“So, all of a sudden, we were able to pull back out of that deal and keep the draft pick instead of packaging picks to move up because we knew that, two guys on the board we felt really good about and only one team in between us, so that was beneficial to us last night.”

Shams Charania of Yahoo Sports and Jeff Goodman of ESPN reported the Bucks picking DiVincenzo at 9:18 p.m.:

The pick became official at 9:22 p.m.:

Clearly, Atlanta wanted Huerter or “Mystery Player Not Named Donte DiVincenzo.”* Once they learned Milwaukee would take DiVincenzo at No. 17, the Hawks knew at least one of Huerter or “Mystery Player Not Named Donte DiVincenzo” would be available at No. 19.

*I think there’s a good chance it was Walker, whom San Antonio picked No. 18.

That saved the Hawks an asset(s) and cost the Bucks an asset(s), though perhaps Milwaukee couldn’t have gotten DiVincenzo at No. 19. Maybe the Spurs would’ve selected him at No. 18.

Still, the Bucks didn’t protect their internal plans well enough. Maybe that’s an organizational flaw. But this also could have been a fluky sequence of events. Perhaps, after hearing Phoenix would take DiVincenzo, someone in Milwaukee felt comfortable sharing that the Bucks wanted him. Then, when he surprisingly fell, it was too late. The information was already out there – allowing Atlanta to stand pat.

Danny Ainge unwittingly leaks Celtics’ draft pick on call with Terry Rozier during live show (video)

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Terry Rozier takes solace in how much Danny Ainge believes in him.

But I didn’t appreciate how deep their bond went.

Appearing on Bleacher Report’s live draft show, Rozier was asked to predict the Celtics’ No. 27 pick. So, Rozier called Ainge to ask. Shockingly, Ainge answered – with Boston on the clock. Almost certainly not knowing the call was public and live, Ainge revealed the likely selection:

Good thing the Celtics stuck with Robert Williams. That would have been extremely awkward otherwise.

As is, it was only a little awkward. Williams said today he doesn’t like to be called Bob.

Report: Rival teams expect Paul George to consider 1+1 contract with Thunder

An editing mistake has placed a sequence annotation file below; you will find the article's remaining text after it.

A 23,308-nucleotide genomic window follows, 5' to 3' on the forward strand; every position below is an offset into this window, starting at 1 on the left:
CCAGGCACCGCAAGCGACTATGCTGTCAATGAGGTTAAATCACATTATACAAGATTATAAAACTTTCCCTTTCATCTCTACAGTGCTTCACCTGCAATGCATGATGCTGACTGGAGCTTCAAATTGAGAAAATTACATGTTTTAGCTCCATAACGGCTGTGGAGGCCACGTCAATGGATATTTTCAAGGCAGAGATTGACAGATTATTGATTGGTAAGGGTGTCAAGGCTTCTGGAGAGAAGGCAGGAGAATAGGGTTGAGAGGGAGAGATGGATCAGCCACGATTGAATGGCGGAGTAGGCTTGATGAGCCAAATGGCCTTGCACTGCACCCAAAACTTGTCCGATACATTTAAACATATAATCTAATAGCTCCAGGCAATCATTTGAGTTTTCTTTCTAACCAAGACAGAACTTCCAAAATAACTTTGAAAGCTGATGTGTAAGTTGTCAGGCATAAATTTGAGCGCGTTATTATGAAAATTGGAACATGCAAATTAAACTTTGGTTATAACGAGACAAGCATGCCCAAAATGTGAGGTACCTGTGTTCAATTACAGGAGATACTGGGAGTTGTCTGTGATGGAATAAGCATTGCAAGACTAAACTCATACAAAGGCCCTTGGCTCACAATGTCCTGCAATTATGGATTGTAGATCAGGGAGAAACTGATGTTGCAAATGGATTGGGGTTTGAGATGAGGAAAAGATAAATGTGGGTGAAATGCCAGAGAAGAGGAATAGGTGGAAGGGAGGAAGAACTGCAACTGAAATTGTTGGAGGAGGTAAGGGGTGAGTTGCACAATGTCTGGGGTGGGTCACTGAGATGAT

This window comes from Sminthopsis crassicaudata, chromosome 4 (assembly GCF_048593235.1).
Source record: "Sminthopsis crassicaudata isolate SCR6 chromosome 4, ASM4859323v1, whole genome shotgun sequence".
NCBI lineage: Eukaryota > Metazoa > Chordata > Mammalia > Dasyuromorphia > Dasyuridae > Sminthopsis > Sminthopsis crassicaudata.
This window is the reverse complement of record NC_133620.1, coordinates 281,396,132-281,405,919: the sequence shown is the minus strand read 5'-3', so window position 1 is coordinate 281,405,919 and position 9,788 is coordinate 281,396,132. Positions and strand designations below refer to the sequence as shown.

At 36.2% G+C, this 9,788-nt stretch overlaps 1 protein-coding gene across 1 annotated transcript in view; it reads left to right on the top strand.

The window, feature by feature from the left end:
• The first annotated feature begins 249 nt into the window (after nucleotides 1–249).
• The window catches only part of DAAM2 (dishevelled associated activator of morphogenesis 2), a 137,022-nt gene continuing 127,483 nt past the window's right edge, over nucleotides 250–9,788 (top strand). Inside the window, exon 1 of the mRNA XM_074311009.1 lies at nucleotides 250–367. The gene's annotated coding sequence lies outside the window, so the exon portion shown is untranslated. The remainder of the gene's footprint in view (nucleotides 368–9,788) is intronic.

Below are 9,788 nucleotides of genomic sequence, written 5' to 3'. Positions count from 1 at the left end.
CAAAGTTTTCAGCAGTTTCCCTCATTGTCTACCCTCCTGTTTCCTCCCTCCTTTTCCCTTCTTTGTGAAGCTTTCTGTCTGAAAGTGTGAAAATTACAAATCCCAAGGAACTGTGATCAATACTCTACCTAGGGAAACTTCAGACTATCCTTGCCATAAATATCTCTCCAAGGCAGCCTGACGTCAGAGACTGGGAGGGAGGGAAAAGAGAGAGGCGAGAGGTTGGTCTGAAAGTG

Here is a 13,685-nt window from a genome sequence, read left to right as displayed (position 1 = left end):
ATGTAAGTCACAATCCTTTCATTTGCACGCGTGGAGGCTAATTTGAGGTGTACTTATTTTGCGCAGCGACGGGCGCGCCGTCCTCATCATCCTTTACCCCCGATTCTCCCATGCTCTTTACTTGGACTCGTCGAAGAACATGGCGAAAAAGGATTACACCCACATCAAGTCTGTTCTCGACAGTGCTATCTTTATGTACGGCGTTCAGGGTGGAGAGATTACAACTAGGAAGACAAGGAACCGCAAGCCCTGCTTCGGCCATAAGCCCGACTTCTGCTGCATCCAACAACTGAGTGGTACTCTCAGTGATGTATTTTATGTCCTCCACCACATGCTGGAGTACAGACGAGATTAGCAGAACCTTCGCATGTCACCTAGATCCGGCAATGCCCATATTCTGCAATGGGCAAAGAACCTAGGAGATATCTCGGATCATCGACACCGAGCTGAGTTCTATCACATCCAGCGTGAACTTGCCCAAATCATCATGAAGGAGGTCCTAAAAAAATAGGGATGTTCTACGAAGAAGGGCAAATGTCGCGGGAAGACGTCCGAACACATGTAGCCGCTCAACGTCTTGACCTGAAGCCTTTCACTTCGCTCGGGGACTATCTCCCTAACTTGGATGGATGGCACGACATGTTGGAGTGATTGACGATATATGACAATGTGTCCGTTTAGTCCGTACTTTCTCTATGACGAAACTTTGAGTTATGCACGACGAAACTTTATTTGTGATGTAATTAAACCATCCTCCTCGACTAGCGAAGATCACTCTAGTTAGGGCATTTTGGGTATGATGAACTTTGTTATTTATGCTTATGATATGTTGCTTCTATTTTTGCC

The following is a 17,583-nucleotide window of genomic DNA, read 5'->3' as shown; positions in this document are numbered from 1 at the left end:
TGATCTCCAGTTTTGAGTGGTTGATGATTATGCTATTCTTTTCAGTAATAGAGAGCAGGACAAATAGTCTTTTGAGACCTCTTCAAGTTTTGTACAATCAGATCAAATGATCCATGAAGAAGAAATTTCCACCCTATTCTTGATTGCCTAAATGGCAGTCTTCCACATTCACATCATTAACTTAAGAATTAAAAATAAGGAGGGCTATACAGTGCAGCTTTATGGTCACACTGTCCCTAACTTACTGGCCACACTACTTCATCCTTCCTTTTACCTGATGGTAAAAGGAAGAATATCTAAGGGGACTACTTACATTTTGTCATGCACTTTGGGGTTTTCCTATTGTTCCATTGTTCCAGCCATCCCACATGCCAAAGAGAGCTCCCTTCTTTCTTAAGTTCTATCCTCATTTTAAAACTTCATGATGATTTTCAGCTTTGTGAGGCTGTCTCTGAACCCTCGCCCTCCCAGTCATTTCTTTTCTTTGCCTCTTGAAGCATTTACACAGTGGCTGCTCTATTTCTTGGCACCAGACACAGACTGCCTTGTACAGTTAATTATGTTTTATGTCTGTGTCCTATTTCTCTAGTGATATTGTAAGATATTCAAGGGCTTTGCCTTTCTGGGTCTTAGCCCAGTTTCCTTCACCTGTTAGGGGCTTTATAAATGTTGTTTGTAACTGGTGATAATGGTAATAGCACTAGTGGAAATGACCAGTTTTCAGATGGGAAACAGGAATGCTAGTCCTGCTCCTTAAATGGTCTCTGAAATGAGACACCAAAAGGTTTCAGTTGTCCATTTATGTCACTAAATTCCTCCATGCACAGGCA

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Paul George has openly stated the appeal of playing for his hometown Lakers. He has also openly stated the appeal of staying with the Thunder.

That has created significant confusion about his upcoming free agency.

Could George find a compromise outcome?

Marc Stein of The New York Times in his newsletter:

More than one rival team has suggested to me that they expect George to strongly consider a two-year deal with the Thunder at $30.3 million next season and $32.7 million in 2019-20 that includes a player option to return to free agency next summer.

This makes sense on paper.

A 1+1 contract would give George more time to determine whether he and Russell Westbrook can win together in Oklahoma City without getting stuck there long-term if they can’t. The Thunder were starting to put it together when Andre Roberson got hurt. Perhaps, Roberson getting healthy would swing Oklahoma City’s fortunes.

George would also be eligible for a higher max salary in two years – 35% of the salary cap, up from 30% if he signs now. So, a short-term contract would allow him to maximize his potential earnings.

But George said he wanted to sign somewhere long-term this summer. He also suffered an extremely gruesome leg injury just a few years ago. He might not want to bypass guaranteed money to gamble for a little more later.

Are these rival teams just looking at the general outlook for a player in George’s position without considering his specific circumstances? Or do they know something? George could have informed teams he might become available in 2019 or 2020 so they should prepare.

I’m skeptical this is more than speculation by opposing teams. But the possibility that they’re basing their expectations on inside information makes this worth monitoring.